Forwarders must meet digital disrupters head on and adapt, or sink
Forwarders have the power to keep wannabe disrupters at bay and create advantages for themselves – ...
Shipping remains blind to the threat posed by insufficient cyber security.
And its continuing failure to address the problem could have a huge economic impact, according to Futurenautics chief executive Kate Adamson.
She believes the biggest threat is the industry’s critical dependence on technology, which makes it a prime target for cyber criminals.
Speaking during the London International Shipping Week, Ms Adamson pointed to a statement from the Baltic and International Maritime Council (BIMCO) as evidence of shipping’s “collective blindness”.
“Last year BIMCO said the chance of a shipping line being hit by a cyberattack was 0% – then this year, there is the Maersk saga,” she said.
“Figures from 2015 show breach detection time – the time it takes to discover malware – is 146 days, and that is if it is found at all. Those same stats show 70% of malware was going undetected.”
To date, the Maersk attack has reportedly cost the carrier upwards of $300m, and Ms Adamson said threats would only escalate as more and more companies – and countries – digitise the industry.
A report from McKinsey Global Institute claims: “…digital flows – which were practically non-existent just 15 years ago – now exert a larger impact on GDP growth than the centuries-old trade in goods.”
Additionally, a survey conducted by Cisco found that 50% of the world’s trades and services had already been digitised, and of those companies covered by Cisco, every one had suffered malware intrusions.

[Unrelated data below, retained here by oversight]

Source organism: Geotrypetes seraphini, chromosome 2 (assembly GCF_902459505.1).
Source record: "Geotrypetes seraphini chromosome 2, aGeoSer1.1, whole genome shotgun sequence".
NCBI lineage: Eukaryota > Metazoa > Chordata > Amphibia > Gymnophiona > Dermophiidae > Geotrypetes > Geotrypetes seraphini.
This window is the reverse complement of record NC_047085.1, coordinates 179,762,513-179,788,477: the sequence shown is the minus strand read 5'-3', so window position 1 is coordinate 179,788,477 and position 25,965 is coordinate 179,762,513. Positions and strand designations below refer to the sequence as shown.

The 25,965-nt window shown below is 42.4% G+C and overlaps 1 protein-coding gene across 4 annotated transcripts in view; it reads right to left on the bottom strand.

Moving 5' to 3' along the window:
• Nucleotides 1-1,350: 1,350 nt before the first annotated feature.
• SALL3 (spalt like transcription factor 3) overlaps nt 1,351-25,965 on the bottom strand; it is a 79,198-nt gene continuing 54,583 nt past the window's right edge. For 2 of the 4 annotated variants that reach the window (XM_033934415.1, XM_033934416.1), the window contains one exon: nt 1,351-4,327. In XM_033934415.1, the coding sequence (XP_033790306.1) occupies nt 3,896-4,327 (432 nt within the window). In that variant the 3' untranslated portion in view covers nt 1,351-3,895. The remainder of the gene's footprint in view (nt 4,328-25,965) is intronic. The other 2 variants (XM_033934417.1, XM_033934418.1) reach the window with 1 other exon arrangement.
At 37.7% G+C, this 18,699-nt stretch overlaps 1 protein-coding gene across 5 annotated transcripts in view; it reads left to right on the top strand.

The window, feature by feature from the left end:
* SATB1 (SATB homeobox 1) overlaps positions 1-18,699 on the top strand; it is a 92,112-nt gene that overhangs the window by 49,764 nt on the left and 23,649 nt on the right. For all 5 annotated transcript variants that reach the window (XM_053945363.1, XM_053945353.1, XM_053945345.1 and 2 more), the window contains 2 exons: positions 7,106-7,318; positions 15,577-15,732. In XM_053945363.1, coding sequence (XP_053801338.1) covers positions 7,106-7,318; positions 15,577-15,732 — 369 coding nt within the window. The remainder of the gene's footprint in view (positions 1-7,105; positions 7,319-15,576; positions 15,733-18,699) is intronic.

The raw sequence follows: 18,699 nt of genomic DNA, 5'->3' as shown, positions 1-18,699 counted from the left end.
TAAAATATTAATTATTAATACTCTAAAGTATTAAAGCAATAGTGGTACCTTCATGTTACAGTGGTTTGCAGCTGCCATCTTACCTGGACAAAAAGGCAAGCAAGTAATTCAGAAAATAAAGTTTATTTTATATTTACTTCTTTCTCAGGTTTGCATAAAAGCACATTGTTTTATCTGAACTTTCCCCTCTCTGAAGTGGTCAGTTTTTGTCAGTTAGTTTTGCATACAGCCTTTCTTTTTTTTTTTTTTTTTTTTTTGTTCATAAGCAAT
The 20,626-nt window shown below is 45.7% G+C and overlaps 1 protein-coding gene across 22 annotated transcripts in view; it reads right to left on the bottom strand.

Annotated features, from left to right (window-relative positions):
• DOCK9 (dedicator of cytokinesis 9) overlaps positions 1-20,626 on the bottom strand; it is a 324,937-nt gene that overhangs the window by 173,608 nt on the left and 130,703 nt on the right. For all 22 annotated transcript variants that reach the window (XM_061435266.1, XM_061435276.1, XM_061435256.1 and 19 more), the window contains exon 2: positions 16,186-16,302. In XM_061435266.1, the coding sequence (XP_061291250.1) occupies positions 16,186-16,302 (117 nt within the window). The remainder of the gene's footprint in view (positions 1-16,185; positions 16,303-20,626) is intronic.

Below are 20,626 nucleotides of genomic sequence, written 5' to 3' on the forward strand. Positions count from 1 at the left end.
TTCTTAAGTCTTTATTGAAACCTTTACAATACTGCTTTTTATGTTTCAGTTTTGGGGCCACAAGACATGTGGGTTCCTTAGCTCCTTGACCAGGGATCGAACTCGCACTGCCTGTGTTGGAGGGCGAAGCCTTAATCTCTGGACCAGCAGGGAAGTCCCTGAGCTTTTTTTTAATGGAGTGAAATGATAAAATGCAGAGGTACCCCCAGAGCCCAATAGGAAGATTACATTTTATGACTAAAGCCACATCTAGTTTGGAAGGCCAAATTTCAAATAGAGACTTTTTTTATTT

“We cannot afford another [Maersk] disaster – we need to act on the threats, not react to them,” said Ms Adamson.
“There is no such thing as maritime cyber security, there is just cyber security and different industries need to learn from one another.”
Attempting to counter the cyber threat, maritime satellite operator Inmarsat has launched its Fleet Secure system – a “fully managed” service that detects and responds to vulnerabilities and threats aboard vessels.
Senior vice-president for safety and security at Inmarsat Maritime Peter Broadhurst said cyber crime was an “inevitable downside” of the digital economy, on land or at sea.
“The other maritime cyber security offerings we have seen address only part of the threat or some of the management issues,” said Mr Broadhurst. “Fleet Secure is an all-inclusive, real-time monitoring service, giving vessels the cyber security needed to protect fleets from malicious attack or malware, detect vulnerabilities, and respond to threats.”
*Look for out the new podcast coming soon from The Loadstar, featuring an in-depth interview with Futurenautics’ Ms Adamson.